Shelby Long Hammond, professor of communication studies and debate coach for Rocky Mountain College, crafted a program that engages and develops communication skills of students who attend Native American colleges. The program started in fall of 2013 and has been growing rapidly since its inception. The main characteristic of the program is that training is done by students who help other students. The number of students involved in teaching argumentation and public speaking skills has increased dramatically. The number of students from tribal colleges receiving the preparation and training has also increased over the years.
Long Hammond has worked over the years to increase the number of colleges to which her program provides training. Currently, the program is able to reach five tribal colleges all around the state. Recently, Long Hammond collaborated with St. John’s University in New York to provide a multicultural learning experience in which students from St John’s Debate Society were a part of the communication training staff. Yves Nguyen, Taylor Tate, Mikayla Doherty, and Amber Hatcher were selected to participate in the program. The St. John’s University students traveled and collaborated with RMC debaters to provide a hands-on experience on persuasion and argumentation to tribal colleges.
The students traveled to the Fort Peck Community College located on the Fort Peck Assiniboine & Sioux Reservation, Little Big Horn College on the Crow Reservation, Chief Dull Knife College on the Northern Cheyenne Indian Reservation, and Stone Child College located on the Rocky Boy’s Indian Reservation. At each site, Rocky Mountain College students worked with St. John’s Debate Society to provide communication instruction, stage demonstration debates, and led discussions about how to argue and debate about important issues facing the world.
The students debated questions relevant to the completion of the Dakota Access Pipeline, a project that has received international attention due to the protests led by Native Americans from the Standing Rock Indian Reservation in North and South Dakota.
St. John’s University debate society director Dr. Steve Llano was pleased with the visit to the Big Sky state. “This outreach effort is a unique way that the Debate Society can further the mission of St. John’s to serve those in need,” Dr. Llano said. “We look forward to an annual outreach program in cooperation with our Montana partners at both Rocky Mountain College and the tribal colleges to spread debate as a powerful tool for producing knowledge about the world.”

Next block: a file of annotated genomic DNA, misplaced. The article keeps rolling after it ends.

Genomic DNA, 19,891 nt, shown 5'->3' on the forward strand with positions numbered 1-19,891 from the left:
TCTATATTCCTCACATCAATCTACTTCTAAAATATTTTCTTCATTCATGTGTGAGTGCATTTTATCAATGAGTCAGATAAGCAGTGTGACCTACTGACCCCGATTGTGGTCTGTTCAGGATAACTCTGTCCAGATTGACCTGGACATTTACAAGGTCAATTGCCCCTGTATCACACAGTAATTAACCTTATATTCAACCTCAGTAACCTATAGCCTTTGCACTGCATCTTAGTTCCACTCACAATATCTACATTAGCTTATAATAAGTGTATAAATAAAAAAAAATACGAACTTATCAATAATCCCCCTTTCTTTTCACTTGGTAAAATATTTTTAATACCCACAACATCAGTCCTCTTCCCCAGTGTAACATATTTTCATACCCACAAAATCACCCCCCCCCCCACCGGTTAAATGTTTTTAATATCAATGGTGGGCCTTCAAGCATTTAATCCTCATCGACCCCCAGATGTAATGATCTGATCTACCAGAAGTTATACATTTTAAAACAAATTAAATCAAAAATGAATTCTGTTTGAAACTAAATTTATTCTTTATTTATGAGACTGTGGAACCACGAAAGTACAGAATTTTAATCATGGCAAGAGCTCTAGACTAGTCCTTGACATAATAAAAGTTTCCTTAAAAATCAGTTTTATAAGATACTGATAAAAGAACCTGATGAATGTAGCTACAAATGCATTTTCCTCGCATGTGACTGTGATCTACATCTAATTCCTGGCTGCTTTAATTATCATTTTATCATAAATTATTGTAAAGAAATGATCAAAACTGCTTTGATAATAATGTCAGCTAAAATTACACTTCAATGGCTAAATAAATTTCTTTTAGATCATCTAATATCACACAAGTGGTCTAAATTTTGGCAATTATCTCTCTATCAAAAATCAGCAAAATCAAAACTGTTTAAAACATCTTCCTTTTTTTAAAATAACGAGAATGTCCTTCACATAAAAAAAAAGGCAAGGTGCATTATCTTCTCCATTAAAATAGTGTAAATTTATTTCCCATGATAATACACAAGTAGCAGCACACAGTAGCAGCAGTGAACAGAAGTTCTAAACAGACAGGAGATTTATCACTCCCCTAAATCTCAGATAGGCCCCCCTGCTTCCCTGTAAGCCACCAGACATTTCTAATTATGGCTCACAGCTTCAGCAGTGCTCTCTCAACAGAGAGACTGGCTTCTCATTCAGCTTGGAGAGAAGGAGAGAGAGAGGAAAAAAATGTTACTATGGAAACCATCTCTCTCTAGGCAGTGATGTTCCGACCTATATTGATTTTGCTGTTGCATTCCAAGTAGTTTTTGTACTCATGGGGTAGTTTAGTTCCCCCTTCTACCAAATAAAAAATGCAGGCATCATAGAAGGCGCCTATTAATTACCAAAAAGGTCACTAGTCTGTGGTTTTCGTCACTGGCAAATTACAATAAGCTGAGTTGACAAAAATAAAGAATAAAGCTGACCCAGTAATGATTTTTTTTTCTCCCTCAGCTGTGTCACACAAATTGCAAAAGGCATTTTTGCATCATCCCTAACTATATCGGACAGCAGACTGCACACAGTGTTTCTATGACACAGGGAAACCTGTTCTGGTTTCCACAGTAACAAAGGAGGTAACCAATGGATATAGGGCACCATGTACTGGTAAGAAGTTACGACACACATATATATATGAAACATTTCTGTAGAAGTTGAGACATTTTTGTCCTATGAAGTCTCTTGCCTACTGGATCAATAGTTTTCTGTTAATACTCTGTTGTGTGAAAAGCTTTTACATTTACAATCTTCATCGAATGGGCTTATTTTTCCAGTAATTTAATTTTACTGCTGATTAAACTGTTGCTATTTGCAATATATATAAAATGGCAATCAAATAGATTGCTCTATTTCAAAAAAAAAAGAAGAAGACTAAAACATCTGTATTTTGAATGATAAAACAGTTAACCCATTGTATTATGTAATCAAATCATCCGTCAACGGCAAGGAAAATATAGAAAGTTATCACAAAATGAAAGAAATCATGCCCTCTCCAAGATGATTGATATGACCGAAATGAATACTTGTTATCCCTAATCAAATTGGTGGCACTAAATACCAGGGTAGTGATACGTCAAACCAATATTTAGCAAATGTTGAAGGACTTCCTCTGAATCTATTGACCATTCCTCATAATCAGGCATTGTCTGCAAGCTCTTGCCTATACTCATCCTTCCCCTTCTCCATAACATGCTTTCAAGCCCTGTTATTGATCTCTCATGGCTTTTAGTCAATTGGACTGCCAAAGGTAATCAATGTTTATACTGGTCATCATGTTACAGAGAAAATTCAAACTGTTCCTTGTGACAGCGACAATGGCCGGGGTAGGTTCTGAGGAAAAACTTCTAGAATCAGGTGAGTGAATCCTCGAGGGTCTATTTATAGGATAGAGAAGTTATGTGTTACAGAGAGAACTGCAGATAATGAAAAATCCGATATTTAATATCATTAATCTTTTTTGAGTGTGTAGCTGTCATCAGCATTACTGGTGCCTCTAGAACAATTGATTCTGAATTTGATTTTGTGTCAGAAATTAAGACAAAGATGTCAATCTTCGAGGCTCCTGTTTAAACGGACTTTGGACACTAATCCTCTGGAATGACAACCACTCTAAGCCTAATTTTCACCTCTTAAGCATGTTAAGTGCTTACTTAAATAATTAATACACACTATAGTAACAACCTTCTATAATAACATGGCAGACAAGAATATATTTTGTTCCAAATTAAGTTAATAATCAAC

Students not only had the opportunity to teach debating, but they also learned through discussing tribal and reservation issues with their peers at these colleges, as well as sitting in on a class on modern tribal law. “These experiences provide cultural context and a relevant perspective on the issues surrounding Native Americans,” Amber Hatcher said.
“We are really honored and pleased to be partnering with RMC on the Tribal College Debate project,” Dr. Llano said. “We are also looking for- ward to the future participation of RMC in our Morocco Debate Exchange, which begins in October. For the last six years, I have been working there to help expand the debate culture in Rabat, and I know Shelby and her students will be a great addition to the work we do there,” Dr. Llano said.
The program will take place next year in the spring and will involve more tribal colleges.
The Rocky Mountain College Debate Society is a co-curricular program offered for all RMC students. The program uses competitive debating to teach the art of rhetoric and persuasion, and is available with no audition or cost to any student enrolled. Contact Shelby Long Hammond at longsj@ rocky.edu if you would like to participate.